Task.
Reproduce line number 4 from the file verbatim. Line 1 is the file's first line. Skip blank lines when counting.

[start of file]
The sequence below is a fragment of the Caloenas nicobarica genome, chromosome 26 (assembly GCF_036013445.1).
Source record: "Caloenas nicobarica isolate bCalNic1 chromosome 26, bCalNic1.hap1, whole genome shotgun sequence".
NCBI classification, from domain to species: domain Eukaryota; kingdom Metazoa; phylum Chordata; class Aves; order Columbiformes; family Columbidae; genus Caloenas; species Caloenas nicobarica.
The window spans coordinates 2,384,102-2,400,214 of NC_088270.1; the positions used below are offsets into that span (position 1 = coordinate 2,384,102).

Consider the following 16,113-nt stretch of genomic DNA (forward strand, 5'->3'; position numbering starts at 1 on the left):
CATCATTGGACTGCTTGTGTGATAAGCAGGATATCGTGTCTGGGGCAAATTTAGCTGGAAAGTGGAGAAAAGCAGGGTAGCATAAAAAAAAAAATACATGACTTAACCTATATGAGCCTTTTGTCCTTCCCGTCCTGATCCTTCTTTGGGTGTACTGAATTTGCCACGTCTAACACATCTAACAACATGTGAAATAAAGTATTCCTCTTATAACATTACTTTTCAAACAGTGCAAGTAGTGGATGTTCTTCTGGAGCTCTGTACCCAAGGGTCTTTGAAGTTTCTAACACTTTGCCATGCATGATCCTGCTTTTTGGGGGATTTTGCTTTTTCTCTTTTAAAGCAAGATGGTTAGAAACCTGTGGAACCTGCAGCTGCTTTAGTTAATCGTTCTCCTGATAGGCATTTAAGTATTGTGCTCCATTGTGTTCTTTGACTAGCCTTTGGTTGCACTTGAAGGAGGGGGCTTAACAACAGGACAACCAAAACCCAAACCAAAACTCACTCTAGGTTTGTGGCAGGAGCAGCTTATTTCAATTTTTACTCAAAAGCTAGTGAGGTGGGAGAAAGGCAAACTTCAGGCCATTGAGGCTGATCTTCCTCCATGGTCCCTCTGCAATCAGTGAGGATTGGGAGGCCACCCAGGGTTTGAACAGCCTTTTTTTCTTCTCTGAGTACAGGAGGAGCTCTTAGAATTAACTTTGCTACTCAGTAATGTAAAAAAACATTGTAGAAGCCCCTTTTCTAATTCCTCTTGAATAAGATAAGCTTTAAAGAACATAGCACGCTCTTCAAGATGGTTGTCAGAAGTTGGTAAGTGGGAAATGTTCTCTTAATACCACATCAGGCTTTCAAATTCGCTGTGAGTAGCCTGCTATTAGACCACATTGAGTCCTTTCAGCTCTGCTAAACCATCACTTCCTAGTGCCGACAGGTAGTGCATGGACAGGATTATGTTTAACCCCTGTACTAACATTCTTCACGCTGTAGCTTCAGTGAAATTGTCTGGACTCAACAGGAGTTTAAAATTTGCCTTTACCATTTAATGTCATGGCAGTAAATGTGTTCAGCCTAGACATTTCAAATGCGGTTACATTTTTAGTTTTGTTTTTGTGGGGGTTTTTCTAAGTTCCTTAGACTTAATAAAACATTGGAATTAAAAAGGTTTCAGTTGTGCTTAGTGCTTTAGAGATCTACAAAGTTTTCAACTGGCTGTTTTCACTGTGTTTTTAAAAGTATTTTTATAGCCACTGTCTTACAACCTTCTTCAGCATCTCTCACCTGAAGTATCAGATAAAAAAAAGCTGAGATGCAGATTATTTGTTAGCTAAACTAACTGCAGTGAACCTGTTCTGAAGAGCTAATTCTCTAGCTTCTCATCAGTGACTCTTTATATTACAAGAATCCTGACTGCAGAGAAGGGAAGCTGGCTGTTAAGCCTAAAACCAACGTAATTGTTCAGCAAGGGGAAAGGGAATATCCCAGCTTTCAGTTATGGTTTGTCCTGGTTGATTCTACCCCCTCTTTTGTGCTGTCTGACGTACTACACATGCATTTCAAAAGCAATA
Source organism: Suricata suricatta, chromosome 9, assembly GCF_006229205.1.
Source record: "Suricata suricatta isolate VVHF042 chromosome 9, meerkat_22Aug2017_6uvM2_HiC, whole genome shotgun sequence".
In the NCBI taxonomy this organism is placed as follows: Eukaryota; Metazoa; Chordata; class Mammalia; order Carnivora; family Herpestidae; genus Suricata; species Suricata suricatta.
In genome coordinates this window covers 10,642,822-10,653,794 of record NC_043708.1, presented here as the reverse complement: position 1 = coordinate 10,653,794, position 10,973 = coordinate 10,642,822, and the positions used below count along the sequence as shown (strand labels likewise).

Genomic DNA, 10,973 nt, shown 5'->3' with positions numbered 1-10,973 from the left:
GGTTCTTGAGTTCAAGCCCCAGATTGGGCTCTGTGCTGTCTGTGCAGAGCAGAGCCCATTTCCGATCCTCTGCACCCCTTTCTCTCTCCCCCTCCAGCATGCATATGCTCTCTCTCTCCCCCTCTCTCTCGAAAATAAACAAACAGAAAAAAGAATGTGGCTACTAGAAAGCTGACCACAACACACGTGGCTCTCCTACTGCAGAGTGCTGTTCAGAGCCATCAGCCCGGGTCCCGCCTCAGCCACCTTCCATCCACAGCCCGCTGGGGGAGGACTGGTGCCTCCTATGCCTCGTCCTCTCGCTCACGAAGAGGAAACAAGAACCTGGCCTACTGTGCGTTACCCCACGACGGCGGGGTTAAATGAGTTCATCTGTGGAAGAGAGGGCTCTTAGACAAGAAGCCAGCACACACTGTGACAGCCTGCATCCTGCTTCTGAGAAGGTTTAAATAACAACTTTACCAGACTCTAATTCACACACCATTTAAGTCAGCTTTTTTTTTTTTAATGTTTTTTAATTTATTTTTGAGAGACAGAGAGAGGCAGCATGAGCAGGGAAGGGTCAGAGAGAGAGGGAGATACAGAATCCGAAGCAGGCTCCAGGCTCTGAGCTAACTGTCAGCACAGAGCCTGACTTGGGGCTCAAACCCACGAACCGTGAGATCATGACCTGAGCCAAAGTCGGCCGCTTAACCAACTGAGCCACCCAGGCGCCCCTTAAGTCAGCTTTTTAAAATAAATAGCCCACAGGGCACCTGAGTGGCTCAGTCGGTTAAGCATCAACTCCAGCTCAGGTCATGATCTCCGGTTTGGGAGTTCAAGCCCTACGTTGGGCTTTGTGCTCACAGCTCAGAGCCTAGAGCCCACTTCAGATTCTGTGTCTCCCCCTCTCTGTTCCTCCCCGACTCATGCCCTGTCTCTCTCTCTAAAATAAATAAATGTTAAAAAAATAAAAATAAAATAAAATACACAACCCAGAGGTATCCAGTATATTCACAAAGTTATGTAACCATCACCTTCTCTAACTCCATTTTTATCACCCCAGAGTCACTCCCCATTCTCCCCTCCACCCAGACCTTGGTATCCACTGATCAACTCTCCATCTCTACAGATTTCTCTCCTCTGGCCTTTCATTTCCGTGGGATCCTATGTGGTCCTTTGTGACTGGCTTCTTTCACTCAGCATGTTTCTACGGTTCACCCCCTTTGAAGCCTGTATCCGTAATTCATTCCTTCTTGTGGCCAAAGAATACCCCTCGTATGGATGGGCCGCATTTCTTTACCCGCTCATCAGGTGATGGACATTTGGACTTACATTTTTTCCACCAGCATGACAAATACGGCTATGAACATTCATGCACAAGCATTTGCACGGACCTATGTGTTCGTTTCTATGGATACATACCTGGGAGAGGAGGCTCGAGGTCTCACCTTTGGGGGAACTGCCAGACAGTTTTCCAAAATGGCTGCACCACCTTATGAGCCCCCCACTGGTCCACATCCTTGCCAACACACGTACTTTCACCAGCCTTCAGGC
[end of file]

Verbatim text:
The window spans coordinates 2,384,102-2,400,214 of NC_088270.1; the positions used below are offsets into that span (position 1 = coordinate 2,384,102).